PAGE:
November 5 is one of two National Doughnut Days observed by doughnut lovers across the nation. The first Friday in June is the other day doughnuts steal the bakery case spotlight ready to tease their way into white bakery box home!
For more information on the National Doughnut Day celebrated in June, click here.
The history of the doughnut is disputed:
- One theory suggests Dutch settlers brought doughnuts to North America much like they brought other traditional American desserts including cookies, apple pie, cream pie and cobbler.
- An American, Hanson Gregory, claimed to have invented the ring-shaped doughnut in 1847 while on board a lime-trading ship at the age of 16. According to Gregory, he punched a hole in the center of dough with the ship’s tin pepper box and later taught the technique to his mother.
- Anthropologist Paul R Mullins states the first cookbook mentioning doughnuts was an 1803 English volume which included doughnuts in an appendix of American recipes.
- An 1808 short story describing a spread of “fire-cakes and dough-nuts” is the earliest known recorded usage of the term doughnut.
- A more commonly cited first written recording of the word is Washington Irving’s reference to doughnuts in 1809 in his History of New York. He described balls of sweetened dough, fried in hog’s fat and called doughnuts. Today, these nuts of fried dough are called doughnut holes.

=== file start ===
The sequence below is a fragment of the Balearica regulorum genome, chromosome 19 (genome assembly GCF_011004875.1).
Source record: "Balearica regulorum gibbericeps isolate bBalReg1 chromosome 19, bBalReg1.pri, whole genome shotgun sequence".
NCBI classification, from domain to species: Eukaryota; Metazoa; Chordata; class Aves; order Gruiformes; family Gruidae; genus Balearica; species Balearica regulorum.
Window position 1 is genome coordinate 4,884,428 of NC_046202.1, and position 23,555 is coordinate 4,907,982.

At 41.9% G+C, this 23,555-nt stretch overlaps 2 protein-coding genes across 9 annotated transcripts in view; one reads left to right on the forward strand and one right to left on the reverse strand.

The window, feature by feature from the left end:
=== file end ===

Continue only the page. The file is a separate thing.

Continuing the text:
Donut versus Doughnut
- Print ads for cake and glazed donuts and doughnuts existed from at least 1896 in the United States.
- Peck’s Bad Boy and his Pa, written by George W. Peck and published in 1900, contained the first known printed use of donut. In it, a character is quoted as saying, “Pa said he guessed he hadn’t got much appetite and he would just drink a cup of coffee and eat a donut.”
- In 1919, the Square Donut Company of America was founded, offering an easier to package product.
The more traditional spelling is doughnut. However, both doughnut and donut are pervasive in American English.
While doughnuts come in a large variety of recipes, flavors and toppings, just like many pastries, we are only limited by imagination and ingredients at hand. From syrups and jellies to sprinkles and custards, top them, fill them, bake them or fry them, doughnuts have a mouth-watering way of glazing and dusting their way into our shopping carts and finding their way to the break room at work to share.
HOW TO OBSERVE
Stop at your favorite doughnut shop and indulge in a fresh doughnut or try making your own with one of the following recipes: